By Richard Winters
My Rating: 7 out of 10
4-Word Review: Fly like a bird.
Al (Nicholas Cage) becomes friends with an introverted neighborhood boy (Mathew Modine) nicknamed Birdy due to his fascination with birds. Al begins to follow Birdy around as he collects pigeons and stores them inside an aviary that he has built in his backyard. The two share a strong bond, which is broken when they both get drafted and have to go off to war. Al returns from battle with facial injuries, but Birdy is sent to a mental hospital because after missing in action for a month, he refuses to speak. Al spends time with Birdy trying to get him to talk again, but finds it futile and fears that if he can’t get him to talk the Dr’s will confine Birdy permanently.
The film is based on the William Wharton novel of the same name that was initially rejected by director Alan Parker as a possible movie because he considered the story to be ‘uncinematic’, but after the screenplay was commissioned to writers Sandy Kroopf and Jack Behr who were able to restructure the thoughts of the main character from the novel into dialogue and action Parker was then willing to sign on. The result is a interesting drama that manages to have some touching, quirky moments, but it’s also quite reminiscent of Brewster McCloud and comes complete with the same winged flying contraption which Birdy uses to fly briefly over a junkyard that Bud Cort also used to fly around the Astrdome in that film.
While both Cage and Modine give excellent performances I found the friendship between the two to be confusing. They had very little in common and why Cage would want to follow Modine around all the time as he collected pigeons, which he himself thought to be kind of ‘weird’, did not make much sense. Had they both had an interest in birds then it would’ve worked, but they don’t, so what’s the bond that keeps them together? Having them portrayed as being gay would’ve been the solution and at times it seems that is what Birdy is since he shows no interest in women at all and in one amusing scene watches in boredom while Cage has sex with another women on a beach. Cage could’ve been portrayed as being bi-sexual, or not fully aware of his secret attraction to Birdy, but could later eventually come out and that could help explain why he’d stick with someone that he otherwise found ‘kooky’.
Despite the film’s length and having some definite slow parts including Cage’s ‘conversations’ with Birdy when he’s inside the mental hospital, which are quite static and should’ve been trimmed, there’s still some memorable moments including a scene showing baby canaries hatching out of their eggs. I also like the tracking shot where Birdy imagines himself flying and done from the point-of-view of a bird, which gives one a very authentic feeling/experience of what it would be like and it was shot with a Skycam, at least partially, which is the first time that had ever been used in a movie.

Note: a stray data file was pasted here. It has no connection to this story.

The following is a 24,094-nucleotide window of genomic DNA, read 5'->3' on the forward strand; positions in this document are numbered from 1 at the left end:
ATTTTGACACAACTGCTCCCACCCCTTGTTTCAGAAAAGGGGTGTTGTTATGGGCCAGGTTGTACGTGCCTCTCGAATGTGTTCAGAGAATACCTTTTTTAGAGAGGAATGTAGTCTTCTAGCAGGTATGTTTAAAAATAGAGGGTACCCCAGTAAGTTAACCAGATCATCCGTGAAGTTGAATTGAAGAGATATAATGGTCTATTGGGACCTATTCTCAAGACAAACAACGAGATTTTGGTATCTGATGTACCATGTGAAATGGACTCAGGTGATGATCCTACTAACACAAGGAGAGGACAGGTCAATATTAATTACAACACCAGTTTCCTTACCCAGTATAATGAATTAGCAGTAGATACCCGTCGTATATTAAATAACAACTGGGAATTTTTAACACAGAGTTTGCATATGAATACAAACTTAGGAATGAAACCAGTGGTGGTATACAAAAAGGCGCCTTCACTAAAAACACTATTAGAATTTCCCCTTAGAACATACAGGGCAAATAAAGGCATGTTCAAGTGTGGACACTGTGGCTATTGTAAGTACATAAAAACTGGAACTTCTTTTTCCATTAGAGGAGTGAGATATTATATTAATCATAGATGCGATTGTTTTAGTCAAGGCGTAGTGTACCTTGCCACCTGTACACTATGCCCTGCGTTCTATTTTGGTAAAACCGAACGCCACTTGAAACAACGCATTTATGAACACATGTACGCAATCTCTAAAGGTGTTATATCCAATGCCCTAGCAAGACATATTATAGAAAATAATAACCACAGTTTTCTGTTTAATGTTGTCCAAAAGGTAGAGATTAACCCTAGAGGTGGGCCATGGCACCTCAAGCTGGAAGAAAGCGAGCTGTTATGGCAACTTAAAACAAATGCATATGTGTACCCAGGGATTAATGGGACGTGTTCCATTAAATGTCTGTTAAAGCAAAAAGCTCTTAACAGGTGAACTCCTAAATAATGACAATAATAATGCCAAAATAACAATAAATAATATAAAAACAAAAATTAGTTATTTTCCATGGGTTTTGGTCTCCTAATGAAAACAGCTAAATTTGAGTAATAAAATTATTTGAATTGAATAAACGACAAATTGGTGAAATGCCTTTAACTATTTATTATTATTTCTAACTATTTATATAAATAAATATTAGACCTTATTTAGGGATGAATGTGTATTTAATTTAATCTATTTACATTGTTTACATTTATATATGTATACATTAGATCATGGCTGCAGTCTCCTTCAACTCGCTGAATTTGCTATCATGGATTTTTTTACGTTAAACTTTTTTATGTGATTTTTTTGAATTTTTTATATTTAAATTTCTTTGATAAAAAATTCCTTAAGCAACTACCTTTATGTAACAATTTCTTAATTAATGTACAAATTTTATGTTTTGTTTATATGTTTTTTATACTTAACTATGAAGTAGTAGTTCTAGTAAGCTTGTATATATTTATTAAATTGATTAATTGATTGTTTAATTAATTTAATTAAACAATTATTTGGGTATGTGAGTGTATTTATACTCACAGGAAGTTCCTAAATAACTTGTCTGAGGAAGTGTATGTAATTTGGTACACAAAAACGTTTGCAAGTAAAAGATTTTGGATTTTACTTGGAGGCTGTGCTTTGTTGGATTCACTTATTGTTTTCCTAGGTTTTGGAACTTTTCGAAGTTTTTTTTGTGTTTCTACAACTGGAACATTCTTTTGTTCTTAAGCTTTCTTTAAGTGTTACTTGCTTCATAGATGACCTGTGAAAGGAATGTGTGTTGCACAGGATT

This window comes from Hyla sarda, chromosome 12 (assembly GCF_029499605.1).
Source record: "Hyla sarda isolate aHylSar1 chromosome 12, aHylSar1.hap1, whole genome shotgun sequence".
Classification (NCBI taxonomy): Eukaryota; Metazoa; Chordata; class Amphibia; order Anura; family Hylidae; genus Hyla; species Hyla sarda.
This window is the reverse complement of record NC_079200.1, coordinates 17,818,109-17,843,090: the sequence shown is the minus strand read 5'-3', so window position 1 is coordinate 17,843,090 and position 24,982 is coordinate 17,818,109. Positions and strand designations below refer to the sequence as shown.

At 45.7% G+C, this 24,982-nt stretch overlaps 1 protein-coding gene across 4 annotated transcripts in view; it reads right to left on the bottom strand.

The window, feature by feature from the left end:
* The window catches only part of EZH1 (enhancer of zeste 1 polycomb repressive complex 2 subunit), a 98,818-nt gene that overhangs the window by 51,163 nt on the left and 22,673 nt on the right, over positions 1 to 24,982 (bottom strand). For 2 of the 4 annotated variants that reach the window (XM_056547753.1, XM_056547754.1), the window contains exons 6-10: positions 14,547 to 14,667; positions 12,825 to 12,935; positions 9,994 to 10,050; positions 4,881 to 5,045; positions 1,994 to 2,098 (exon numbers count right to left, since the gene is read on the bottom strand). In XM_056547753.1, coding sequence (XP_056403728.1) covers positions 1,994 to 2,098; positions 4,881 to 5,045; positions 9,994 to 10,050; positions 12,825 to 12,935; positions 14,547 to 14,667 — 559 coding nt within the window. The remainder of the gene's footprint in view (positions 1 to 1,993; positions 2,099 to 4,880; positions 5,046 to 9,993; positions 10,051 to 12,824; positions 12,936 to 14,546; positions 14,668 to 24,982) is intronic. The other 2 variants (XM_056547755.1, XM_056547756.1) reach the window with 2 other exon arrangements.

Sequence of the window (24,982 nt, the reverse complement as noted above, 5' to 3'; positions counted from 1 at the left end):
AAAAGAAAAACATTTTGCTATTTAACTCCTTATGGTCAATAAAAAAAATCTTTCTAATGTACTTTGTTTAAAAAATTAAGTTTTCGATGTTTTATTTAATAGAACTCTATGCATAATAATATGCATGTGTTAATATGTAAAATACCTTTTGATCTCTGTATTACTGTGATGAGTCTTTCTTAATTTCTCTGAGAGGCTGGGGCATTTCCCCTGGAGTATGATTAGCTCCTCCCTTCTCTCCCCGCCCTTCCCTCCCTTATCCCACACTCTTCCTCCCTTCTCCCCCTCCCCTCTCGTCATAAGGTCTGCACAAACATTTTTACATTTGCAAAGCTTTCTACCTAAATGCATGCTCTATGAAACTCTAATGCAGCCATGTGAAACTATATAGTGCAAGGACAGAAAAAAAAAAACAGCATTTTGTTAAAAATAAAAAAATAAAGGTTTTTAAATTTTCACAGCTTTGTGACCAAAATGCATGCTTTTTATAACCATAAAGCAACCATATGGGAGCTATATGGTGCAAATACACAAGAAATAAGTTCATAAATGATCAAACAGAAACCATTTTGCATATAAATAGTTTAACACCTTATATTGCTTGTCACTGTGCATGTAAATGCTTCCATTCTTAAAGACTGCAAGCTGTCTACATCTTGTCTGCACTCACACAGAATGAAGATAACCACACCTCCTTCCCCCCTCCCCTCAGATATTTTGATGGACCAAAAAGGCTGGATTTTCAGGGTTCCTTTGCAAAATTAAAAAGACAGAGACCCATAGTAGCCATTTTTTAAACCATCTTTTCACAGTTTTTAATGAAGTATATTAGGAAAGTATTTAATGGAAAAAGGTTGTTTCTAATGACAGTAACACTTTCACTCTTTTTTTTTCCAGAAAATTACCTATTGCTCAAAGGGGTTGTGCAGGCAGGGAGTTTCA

I also enjoyed how the film examines the different dynamics of both Cage’s and Birdy’s family life and the contrasting personalities of the parents where in Cage’s family the father, played by Sandy Baron, was the dominant force while with Birdy it was his mother (Dolores Sage). My only complaint in this area is that there’s a running subplot dealing with the fact that Birdy’s mother would take all the baseballs that the neighborhood kids would accidentally hit into her backyard and keep them, but no one knew where she hid them. Cage then, years later, asks the Dr’s at the hospital to convince the mother to send the hidden balls to Birdy in an effort to get him to talk again and the mother complies, but the scene showing her retrieving the balls is never shown. So much time is spent talking about where she hid the balls that the film should’ve revealed the hiding place while also showing a tender side to the mother who otherwise came off as being quite cold, so not having this scene at all really hurts the film.
There’s also complaints by some viewers and critics about the ending, which some, like critic Leonard Maltin, refer to as a ‘gag’ ending. For me this wasn’t an issue as it offered some much needed levity in what is otherwise a very dramatically heavy film, but I was frustrated that there’s no conclusion given to what ultimately happens to the two characters. They’re shown trying to escape from the hospital, but never whether they were able to break-free permanently. After spending two hours following these two around the viewer deserves more concrete answers as to their ultimate fate and keeping it so wide-open is a bit of a cop-out/letdown.
My Rating: 7 out of 10
Released: December 21, 1984
Runtime: 2 Hours
Director: Alan Parker
Studio: TriStar Pictures
Available: DVD, Blu-ray, Amazon Video, YouTube